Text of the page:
HomeNewsBriefOrganized Crime Loopholes Water Down Mexico Justice Reform
BRIEF

Organized Crime Loopholes Water Down Mexico Justice Reform

JUDICIAL REFORM / 18 JUL 2016 BY MIKE LASUSA EN

Mexico is currently in the process of implementing historic changes to its criminal justice system, but the planned reforms include due process exceptions in organized crime cases that could undermine the initiative’s intent.

The exceptions, outlined in a new report (pdf) from the Washington Office on Latin America (WOLA), provide for the use of a controversial measure known as “arraigo,” which means “hold” and is a form of pretrial that allows suspects in organized crime cases to be held without formal charges for up to 80 days.

Other due process exceptions in organized crime cases allow mandatory pretrial detention of organized crime suspects, the interception of their private communications, and the restriction of detainees’ communication and visitation rights, according to the report.

The authors of the WOLA report write that these exceptions “severely limit or negate the safeguards of the new system,” laid out in a series of reforms passed by Mexico’s legislature in 2008.

The reform effort is designed to shift the criminal justice system from inquisitorial proceedings, in which trials are largely conducted through written filings, to an accusatorial system like that of the United States, which allows for oral arguments and cross-examination of witnesses.

National implementation of the new system was supposed to be completed by June 18 of this year. However, the process has encountered a number of obstacles that have delayed progress. According to WOLA, only four of Mexico’s 31 states “met all the criteria to consider the system fully operational,” and some experts believe it could take more than a decade before the reforms are fully enacted.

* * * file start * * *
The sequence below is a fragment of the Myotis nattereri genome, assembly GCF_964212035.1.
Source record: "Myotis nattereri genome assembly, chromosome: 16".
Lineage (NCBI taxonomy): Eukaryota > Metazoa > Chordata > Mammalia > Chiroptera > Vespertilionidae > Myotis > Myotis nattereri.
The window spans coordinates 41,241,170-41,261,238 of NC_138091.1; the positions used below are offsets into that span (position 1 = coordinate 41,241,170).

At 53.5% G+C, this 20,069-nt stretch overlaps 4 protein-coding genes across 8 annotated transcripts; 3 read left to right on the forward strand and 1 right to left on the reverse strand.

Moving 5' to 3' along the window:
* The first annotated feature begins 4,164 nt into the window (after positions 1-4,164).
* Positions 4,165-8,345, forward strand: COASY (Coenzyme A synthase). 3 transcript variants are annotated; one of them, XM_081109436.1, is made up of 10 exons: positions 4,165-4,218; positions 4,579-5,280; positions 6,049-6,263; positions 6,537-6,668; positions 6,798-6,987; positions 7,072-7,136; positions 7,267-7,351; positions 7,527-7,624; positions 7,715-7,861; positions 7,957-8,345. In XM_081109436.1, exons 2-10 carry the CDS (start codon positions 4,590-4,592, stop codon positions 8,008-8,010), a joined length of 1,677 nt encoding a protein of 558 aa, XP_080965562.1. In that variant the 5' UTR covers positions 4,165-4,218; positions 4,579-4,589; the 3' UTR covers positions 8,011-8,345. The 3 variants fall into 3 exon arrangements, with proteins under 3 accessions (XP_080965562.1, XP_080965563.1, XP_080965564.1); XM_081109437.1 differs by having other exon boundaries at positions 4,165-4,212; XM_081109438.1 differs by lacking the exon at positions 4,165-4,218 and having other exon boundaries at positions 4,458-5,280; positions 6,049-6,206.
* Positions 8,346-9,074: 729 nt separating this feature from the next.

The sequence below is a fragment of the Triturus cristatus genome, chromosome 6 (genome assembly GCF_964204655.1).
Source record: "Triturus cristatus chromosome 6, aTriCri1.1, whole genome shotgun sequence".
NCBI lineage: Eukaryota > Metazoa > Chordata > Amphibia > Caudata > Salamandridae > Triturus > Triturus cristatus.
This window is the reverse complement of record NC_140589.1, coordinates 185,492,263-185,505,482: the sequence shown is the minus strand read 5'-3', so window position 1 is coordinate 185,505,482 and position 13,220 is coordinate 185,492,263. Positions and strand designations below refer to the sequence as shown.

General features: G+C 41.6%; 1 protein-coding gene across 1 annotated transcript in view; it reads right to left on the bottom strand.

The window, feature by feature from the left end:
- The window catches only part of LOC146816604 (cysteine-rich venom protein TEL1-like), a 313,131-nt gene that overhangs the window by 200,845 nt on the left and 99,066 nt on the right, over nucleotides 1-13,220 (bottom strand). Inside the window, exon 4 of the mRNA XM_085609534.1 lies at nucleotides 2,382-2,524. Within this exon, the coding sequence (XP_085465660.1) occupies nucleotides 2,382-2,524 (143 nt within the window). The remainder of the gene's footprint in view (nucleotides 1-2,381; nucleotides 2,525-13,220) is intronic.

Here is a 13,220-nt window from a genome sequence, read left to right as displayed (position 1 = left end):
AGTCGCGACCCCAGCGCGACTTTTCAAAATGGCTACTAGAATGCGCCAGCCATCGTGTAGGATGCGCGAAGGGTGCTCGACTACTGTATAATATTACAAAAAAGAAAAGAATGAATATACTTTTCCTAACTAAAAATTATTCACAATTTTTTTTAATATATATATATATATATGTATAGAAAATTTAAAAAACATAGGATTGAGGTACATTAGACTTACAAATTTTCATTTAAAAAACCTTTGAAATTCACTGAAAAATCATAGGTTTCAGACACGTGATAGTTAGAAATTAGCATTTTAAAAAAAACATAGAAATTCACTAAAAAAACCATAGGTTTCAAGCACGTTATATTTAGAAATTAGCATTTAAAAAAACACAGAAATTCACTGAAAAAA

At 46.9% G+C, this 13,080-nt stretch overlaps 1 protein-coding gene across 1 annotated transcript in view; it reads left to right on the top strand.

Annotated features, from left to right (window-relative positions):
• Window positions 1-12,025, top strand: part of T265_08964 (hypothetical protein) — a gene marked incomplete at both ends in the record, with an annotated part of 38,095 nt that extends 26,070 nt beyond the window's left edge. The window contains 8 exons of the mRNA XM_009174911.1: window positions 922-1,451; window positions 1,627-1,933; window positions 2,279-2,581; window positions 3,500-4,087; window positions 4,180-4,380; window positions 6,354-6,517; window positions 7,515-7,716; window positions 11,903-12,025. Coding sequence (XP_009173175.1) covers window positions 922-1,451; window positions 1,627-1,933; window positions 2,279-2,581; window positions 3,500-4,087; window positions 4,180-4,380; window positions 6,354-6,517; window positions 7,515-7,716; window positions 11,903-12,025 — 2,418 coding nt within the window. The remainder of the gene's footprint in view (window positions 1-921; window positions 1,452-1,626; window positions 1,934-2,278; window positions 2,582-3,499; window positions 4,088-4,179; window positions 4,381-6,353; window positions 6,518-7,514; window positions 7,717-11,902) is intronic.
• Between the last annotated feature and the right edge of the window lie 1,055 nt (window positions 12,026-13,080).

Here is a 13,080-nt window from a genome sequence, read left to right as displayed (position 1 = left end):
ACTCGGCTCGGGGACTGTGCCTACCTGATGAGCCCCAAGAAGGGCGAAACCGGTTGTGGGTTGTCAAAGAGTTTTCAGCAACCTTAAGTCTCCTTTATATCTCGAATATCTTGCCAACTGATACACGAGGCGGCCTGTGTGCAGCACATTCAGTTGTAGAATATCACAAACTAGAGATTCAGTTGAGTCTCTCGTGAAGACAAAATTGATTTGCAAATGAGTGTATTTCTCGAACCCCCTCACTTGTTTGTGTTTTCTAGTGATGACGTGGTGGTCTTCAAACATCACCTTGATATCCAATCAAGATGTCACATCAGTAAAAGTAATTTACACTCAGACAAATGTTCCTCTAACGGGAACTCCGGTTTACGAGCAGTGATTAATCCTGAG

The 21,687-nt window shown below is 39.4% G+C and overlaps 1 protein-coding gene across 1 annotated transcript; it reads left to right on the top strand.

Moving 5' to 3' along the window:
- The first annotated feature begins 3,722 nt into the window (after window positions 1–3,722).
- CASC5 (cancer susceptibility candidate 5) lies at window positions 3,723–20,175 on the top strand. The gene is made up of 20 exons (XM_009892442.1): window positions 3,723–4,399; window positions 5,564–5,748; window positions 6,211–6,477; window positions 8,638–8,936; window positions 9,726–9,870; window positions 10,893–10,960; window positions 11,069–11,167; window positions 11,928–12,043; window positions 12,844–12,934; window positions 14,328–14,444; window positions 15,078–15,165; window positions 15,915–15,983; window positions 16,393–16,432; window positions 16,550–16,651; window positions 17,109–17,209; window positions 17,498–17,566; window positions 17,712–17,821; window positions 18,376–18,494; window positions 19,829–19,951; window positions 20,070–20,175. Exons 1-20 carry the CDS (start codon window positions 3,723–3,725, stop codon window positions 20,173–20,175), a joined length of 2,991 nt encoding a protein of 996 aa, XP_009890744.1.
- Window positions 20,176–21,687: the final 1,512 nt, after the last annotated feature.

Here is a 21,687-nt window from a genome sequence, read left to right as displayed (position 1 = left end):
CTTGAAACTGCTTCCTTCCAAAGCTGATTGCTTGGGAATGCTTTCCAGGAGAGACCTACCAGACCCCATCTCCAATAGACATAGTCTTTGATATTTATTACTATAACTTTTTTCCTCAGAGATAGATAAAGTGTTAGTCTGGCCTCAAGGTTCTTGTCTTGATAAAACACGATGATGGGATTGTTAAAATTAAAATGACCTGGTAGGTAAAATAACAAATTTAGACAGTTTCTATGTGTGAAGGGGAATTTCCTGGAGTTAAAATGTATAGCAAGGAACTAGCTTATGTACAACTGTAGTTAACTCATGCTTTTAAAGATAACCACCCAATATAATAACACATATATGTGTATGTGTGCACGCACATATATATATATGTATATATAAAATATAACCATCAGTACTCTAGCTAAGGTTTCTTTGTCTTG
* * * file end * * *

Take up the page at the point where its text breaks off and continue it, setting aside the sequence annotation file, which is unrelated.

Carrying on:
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InSight Crime Analysis

The broad definition of “organized crime” contained in the reform adds to concerns about the above-mentioned exceptions to normal due process rules. The legislation defines organized crime as “the de facto organization of three or more persons to commit crimes on a permanent or ongoing basis.” (The text of the reform, along with an English translation, is contained in this pdf report from Justice in Mexico.)

The WOLA report warns that “this broad definition can potentially widen the range of cases that fall under the exceptions and restrict defendants’ rights.” This could undermine some of the main goals of the reform effort, which is intended to bring greater transparency to judicial proceedings and to protect the rights of defendants.

SEE ALSO: Coverage of Judicial Reform

“Given how seldom the rule of law has prevailed in the country,” WOLA cautions, “the continued use of these tools and exceptions could have grave consequences and hinder the use of professional, scientific techniques in criminal investigations.”

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